Humber Bridge tolls to be reduced, according to MPs

 
Humber Bridge Tolls on the Humber Bridge recently increased to £3 each way for cars - making it the most expensive crossing in the UK

The prospect of lower toll charges on the Humber Bridge has moved a step closer, according to some MPs.

Conservative MPs Andrew Percy and Martin Vickers say the government is willing to write off a substantial part of the £330m debt, which is still outstanding on the Humber Bridge.

Transport Minister Norman Baker and Economic Secretary to the Treasury, Chloe Smith, have met MPs from both sides of the Humber to discuss the financial future of the bridge, which opened in 1981.

Tolls on the Humber Bridge recently increased from £2.70 to £3 each way for cars - making it the most expensive crossing in the UK.

The proposed debt reduction could reduce the toll charges by half to £1.50 each way for cars.

Economic development

A change in the way the bridge is managed is also due to be announced, with the Humber Bridge Board expected to be disbanded in its current form.

Start Quote

We are clear that the current finances of the Humber Bridge are unsustainable, for historic reasons, and we are looking at positive options to ensure that the future financing of the bridge is sustainable for both local communities and national government”

End Quote Department for Transport

Business leaders argue that high toll charges act as a barrier to economic growth in the Humber region - an area with a higher than average rate of unemployment.

Over the past few months a review of the economic impact of the tolls has been carried out by officials at the Treasury.

A Department for Transport spokesman said: "We are clear that the current finances of the Humber Bridge are unsustainable, for historic reasons, and we are looking at positive options to ensure that the future financing of the bridge is sustainable for both local communities and national government.

"We also attach importance to close engagement in the management of the bridge from local elected representatives and business people, working together.

"We expect to make a further statement on our conclusions in the near future."

An announcement on the future of the Humber Bridge is expected to be made in the Chancellor's Autumn Statement on November 29.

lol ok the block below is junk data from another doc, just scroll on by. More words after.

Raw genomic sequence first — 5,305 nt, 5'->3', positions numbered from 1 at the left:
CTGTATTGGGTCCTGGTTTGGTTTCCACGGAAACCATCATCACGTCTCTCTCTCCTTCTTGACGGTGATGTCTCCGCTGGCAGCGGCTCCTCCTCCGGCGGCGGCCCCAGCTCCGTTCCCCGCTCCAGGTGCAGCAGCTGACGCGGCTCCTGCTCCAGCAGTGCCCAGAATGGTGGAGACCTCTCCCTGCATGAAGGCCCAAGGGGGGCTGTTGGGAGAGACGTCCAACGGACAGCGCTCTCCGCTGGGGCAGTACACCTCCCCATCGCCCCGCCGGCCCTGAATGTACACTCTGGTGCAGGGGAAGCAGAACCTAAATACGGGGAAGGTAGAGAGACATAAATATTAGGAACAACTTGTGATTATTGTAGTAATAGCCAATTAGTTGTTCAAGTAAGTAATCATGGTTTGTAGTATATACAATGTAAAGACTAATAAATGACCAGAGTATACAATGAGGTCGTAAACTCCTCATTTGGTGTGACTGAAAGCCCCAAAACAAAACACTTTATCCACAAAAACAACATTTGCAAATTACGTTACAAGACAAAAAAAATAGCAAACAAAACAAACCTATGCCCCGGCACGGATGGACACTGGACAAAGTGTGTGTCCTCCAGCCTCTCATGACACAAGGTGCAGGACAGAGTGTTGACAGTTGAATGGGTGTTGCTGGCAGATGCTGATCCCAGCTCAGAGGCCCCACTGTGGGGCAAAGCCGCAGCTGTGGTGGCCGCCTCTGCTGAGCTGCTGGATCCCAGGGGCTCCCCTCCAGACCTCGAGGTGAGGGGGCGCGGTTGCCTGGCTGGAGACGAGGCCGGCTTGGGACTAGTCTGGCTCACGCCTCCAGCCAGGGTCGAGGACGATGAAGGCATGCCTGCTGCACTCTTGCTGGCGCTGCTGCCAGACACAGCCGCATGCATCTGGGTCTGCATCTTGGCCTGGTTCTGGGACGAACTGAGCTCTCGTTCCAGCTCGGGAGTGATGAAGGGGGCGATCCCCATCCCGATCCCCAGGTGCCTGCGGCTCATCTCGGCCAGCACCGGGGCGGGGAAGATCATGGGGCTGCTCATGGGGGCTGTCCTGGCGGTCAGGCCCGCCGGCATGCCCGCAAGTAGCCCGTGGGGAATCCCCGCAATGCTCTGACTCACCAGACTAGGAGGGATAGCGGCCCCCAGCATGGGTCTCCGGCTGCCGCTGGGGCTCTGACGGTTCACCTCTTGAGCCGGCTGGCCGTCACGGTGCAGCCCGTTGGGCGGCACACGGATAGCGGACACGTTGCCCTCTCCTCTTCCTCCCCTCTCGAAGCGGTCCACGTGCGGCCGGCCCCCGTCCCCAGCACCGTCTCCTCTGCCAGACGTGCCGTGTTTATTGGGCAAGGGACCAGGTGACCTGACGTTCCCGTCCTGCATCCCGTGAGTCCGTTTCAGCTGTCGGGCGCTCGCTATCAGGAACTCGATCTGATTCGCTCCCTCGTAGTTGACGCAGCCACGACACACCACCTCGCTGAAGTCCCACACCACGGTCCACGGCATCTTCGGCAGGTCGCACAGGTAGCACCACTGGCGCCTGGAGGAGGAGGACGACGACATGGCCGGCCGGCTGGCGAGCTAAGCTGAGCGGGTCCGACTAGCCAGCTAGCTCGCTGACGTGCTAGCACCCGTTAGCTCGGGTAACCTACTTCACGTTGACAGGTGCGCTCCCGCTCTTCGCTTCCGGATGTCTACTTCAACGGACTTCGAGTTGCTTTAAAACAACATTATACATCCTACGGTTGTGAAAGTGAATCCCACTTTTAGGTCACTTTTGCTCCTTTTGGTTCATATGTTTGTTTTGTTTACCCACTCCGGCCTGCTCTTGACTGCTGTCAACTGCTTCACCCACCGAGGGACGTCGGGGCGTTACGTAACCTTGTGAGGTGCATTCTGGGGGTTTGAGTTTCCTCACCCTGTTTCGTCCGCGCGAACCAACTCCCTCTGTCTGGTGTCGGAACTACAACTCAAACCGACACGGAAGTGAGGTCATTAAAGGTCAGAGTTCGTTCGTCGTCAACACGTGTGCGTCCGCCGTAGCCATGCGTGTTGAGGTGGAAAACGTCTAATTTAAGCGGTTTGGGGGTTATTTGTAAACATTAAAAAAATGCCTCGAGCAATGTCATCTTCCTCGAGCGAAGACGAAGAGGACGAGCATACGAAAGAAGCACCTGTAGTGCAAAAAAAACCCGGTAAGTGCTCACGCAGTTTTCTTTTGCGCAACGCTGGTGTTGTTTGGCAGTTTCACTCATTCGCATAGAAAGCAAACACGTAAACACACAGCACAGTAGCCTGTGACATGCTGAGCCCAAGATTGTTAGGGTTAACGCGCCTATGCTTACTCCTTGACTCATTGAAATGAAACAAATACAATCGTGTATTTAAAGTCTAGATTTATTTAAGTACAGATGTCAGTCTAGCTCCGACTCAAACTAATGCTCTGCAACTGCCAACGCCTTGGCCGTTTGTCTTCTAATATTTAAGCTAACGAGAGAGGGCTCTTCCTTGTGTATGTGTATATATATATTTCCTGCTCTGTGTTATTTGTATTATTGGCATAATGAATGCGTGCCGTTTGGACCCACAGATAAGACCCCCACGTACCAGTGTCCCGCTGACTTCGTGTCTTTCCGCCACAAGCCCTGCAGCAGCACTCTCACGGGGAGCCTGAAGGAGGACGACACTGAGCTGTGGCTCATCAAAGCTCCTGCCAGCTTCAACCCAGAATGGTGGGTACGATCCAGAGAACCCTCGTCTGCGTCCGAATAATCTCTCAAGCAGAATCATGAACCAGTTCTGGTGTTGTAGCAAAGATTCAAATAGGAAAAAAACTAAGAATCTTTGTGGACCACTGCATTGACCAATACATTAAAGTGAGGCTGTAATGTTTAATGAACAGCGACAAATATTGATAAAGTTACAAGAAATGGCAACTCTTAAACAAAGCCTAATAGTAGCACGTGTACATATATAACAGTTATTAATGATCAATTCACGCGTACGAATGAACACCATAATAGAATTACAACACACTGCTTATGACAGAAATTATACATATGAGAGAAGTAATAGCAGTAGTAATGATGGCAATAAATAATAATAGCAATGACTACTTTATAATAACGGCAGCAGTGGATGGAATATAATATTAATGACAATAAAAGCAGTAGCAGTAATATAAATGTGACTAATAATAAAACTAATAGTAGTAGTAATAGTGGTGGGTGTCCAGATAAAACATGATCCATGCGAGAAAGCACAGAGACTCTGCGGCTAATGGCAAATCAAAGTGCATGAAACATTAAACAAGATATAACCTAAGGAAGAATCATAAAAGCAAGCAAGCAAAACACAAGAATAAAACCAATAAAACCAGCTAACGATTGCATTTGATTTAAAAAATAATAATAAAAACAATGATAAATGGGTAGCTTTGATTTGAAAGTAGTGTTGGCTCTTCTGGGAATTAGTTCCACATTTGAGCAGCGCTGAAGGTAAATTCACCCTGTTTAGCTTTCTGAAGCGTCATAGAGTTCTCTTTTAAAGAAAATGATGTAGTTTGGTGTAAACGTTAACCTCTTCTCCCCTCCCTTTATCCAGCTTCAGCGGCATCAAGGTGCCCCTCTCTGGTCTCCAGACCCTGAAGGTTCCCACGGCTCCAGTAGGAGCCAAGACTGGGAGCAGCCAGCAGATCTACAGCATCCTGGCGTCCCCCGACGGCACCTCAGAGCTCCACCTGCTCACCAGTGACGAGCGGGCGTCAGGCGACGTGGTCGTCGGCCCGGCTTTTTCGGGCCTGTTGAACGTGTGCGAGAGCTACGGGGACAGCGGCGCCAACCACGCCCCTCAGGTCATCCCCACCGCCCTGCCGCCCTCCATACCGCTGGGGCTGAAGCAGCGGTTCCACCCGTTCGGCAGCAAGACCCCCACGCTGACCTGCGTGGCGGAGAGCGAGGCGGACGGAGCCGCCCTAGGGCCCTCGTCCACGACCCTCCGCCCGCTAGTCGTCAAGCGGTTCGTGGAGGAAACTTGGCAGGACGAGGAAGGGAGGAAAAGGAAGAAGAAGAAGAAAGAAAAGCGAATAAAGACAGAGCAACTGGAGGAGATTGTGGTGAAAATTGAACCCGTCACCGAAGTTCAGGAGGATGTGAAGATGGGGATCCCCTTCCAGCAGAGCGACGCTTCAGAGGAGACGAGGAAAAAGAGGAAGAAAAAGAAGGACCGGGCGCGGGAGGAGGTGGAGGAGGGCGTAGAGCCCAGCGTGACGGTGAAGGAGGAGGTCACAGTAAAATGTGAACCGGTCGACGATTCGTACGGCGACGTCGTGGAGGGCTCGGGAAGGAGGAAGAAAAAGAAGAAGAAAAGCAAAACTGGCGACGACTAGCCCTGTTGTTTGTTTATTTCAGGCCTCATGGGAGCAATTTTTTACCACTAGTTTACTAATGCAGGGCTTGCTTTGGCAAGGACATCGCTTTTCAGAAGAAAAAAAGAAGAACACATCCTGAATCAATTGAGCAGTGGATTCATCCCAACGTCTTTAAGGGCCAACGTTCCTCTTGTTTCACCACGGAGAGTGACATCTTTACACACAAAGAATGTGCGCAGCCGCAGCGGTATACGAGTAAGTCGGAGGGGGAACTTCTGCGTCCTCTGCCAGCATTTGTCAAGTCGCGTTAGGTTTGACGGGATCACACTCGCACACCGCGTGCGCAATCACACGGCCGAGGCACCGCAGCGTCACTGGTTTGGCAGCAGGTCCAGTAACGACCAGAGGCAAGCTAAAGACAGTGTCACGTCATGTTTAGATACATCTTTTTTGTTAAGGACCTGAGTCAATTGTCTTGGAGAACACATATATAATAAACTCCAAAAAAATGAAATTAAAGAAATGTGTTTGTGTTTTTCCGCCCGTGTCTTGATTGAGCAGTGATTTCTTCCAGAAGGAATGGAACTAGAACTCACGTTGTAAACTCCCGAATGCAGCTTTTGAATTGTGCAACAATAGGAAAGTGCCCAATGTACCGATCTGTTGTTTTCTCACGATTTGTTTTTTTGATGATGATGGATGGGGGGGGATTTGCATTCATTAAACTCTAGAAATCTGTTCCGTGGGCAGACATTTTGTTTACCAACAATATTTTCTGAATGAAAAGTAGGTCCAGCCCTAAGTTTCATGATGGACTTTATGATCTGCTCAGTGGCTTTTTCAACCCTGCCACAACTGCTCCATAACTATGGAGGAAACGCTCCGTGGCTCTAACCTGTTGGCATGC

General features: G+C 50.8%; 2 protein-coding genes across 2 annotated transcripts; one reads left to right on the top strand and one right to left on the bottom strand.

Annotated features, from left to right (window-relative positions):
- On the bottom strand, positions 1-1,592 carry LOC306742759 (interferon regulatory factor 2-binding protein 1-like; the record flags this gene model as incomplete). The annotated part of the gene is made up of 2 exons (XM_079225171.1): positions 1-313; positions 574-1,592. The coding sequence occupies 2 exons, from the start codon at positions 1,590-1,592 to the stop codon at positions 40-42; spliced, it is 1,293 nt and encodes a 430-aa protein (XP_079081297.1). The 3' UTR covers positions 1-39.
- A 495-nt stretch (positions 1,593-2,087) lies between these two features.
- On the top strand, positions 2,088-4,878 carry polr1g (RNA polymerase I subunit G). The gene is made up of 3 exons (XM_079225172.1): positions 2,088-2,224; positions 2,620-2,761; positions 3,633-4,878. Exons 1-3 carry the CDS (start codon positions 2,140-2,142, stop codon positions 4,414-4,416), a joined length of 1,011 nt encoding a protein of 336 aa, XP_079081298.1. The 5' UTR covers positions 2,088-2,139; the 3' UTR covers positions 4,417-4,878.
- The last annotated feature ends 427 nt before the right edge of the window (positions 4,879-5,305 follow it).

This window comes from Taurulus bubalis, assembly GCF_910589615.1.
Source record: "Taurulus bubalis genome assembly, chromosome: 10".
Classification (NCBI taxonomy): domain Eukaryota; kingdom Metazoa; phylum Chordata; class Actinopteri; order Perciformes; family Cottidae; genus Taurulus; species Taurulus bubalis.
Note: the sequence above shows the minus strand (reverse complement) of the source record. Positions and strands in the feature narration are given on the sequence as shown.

Tim Iredale Article written by Tim Iredale Tim Iredale Political editor, Yorkshire & Lincolnshire

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  • rate this
    -1

    Comment number 3.

    It's not the only problem the bridge has. Similar to the Forth Bridge and Severn Bridge, there is corrosion on the steel cables. Because the Humber Bridge was built 15 years later, much more can be done than the other two by dehumidifying the main cable. There may be 71,000 km of 15,000 wires of 5mm thickness, but there is a lot of weight to carry in the two main cables of only 68 cm in diameter.

  • rate this
    +1

    Comment number 2.

    This has been going on far too long; the government has paid off a large amount yet the bridge still does not cover its debt. Will this offer mean it can pay back the debt, maintain the bridge and reduce the charge? If not then it’s time the debt was written off. The government will loose its income but perhaps is need to put its coffers behind the people and industry of the area.

  • rate this
    +1

    Comment number 1.

    This positive action is long overdue and I dare say welcomed by the vast majority of people in the region on either side of the Humber. It is now over 30 years since the bridge was completed and the outstanding debt should have been cleared years ago. I support a reasonable charge to for maintenance though.

 
 

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